Whether you’re an adult or parent looking for ways you can support your teen or other teens in the LGBTQ+ community, or you’re a teen yourself wondering how you can support your peers who identify as LGBTQ+, here are some things you can do to be a better ally or advocate for teens in the LGBTQ+ community.

Ellipsis believes that all kids and teenagers deserve to feel loved, valued and accepted. The lack of those supports can take a toll on kids’ and teens’ mental health and doesn’t strengthen the next generation of community leaders.

Consider the fact that 67% of Iowa youth identifying as LGBTQ+ report experiencing persistent sadness or hopelessness almost every day for two weeks or more in a row in 2021, which stopped them from doing some usual activities. That compares to the 24% of youth who identify as straight who responded similarly about experiencing persistent sadness or hopelessness, according to the Iowa Youth Survey. Of serious concern: 55% of LGBTQ+ youth said they’d had suicidal thoughts in 2021.

These advocacy tactics make a difference for our youth. If you or someone you love wants or needs more help, Ellipsis has a complete continuum of care to offer support. Start the conversation here.  

  1. Always use someone’s preferred name and pronouns. If you make a mistake, correct yourself. This is sometimes a difficult change to make, especially if you’ve known someone for a long time, but making the effort to address people in the way that corresponds with their identity helps them feel seen and validates the trust they had in you to share their identity in the first place. Don’t know their preferred pronouns? Simply ask!
  2. When someone shares a part of their identity with you, such as their sexual orientation or gender identity, always approach the situation with open-mindedness and acceptance, even if something is unfamiliar to you or you have questions. Above all, never question someone’s identity. Thank them for their trust in you, and then you can ask them questions about it only if they are comfortable with educating you; otherwise, do your own research. Also remember that just become someone shares their sexual orientation or gender identity with you, it does not mean they are “out” to everyone.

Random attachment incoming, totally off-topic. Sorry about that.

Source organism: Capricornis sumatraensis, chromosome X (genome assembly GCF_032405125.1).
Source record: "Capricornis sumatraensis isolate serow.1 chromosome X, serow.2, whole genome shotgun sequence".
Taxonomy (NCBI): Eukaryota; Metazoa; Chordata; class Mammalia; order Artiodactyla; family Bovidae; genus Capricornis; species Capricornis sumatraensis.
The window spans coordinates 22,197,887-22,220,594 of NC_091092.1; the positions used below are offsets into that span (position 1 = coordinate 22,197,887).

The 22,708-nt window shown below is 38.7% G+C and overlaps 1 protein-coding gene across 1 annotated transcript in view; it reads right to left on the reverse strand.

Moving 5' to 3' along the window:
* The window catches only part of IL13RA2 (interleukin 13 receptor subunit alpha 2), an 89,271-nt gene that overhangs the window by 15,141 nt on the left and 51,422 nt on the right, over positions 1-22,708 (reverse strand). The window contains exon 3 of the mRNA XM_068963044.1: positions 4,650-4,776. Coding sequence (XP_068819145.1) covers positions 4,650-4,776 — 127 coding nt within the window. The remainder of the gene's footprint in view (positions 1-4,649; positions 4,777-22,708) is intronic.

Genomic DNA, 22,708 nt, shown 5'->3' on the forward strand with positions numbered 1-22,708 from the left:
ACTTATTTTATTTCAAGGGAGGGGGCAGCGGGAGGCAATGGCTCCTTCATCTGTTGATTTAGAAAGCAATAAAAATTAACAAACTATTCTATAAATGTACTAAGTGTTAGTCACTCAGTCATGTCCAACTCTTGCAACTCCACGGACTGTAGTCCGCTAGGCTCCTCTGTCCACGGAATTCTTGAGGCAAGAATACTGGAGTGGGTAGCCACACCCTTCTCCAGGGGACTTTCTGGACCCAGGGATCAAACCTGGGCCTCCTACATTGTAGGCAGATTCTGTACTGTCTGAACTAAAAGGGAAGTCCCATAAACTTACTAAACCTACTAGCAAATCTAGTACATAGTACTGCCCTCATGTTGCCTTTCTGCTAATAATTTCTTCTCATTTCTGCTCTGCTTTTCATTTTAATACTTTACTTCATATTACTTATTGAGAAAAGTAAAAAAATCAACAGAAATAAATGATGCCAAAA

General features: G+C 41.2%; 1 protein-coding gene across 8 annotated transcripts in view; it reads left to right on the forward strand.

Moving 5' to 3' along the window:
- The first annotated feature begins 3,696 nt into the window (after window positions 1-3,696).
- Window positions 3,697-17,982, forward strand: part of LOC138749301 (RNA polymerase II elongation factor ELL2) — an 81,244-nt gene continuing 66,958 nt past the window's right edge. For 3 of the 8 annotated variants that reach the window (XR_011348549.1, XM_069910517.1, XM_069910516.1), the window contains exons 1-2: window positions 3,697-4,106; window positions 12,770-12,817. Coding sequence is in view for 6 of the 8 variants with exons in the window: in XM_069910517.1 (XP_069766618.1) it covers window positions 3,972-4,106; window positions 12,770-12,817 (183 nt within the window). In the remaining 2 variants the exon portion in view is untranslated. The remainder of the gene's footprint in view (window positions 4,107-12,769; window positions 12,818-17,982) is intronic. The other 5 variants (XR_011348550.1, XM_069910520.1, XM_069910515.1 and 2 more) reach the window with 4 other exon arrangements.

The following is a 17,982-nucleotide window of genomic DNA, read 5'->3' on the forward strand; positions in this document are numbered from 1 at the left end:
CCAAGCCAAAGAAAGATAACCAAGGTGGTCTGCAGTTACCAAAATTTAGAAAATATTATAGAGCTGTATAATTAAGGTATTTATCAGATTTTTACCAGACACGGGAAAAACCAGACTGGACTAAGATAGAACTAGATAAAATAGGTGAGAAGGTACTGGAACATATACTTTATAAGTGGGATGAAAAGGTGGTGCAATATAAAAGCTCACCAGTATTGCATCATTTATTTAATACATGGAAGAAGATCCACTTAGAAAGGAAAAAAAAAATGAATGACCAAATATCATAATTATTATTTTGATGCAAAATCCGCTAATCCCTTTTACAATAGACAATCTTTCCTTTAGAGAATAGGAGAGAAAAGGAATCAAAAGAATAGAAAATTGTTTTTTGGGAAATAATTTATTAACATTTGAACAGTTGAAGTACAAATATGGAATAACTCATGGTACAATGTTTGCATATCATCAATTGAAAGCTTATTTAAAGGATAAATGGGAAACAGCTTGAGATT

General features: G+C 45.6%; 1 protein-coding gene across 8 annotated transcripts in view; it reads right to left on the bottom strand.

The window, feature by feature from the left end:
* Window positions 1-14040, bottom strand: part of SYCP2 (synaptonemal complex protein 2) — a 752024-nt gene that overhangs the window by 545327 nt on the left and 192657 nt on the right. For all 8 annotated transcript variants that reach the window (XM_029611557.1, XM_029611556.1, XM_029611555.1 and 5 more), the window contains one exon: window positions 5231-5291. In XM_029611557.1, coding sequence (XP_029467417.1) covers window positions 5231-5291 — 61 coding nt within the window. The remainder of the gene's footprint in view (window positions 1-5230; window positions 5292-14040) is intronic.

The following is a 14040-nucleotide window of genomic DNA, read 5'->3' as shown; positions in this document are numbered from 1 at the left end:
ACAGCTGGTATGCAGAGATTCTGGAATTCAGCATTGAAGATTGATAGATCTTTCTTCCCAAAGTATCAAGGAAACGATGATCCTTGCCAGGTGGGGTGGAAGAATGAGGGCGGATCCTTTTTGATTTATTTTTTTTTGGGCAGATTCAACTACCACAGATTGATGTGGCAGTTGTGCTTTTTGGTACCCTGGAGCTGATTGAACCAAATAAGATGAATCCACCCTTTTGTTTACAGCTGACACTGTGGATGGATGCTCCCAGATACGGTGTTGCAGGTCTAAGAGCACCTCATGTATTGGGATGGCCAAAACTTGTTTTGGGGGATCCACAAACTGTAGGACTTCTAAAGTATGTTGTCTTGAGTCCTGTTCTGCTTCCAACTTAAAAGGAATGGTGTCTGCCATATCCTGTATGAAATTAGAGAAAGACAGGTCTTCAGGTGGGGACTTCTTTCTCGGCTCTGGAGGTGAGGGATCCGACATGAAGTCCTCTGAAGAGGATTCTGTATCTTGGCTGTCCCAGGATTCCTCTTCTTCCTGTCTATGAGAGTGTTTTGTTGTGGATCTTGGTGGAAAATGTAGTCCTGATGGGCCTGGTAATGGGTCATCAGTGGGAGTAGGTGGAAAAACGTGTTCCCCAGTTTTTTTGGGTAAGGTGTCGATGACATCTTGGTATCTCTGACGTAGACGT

3. Be aware that as someone enters the teenage years, they might already have a good sense of their identity and may choose to start sharing it with others, or they may be starting to question parts of their identity as they have more experiences and learn more about the world and themselves. They might now know the words to express something they’ve felt their whole life, such as feeling like they were born in the wrong body.
  4. Watch for any gendered language you may use in daily life and don’t make assumptions about someone’s identity. For example, when you want to know about a teen’s dating life, ask them if there’s anyone special in this life instead of whether they have a boyfriend or girlfriend.
  5. Understand the risks LGBTQ+ teens may face, such as homelessness due to unaccepting family, bullying and an increased risk of depression and suicide. In fact, youth who identify in the LGBTQ+ community are 120% more likely to become homeless than other youth.
  6. Explore online trainings and other resources on how to be a better advocate for LGBTQ+ issues. Find more information through the following LGBTQ+ resources.
  7. Remember that the ability to educate others and the responsibility to do so does not only apply to the LGBTQ+ community.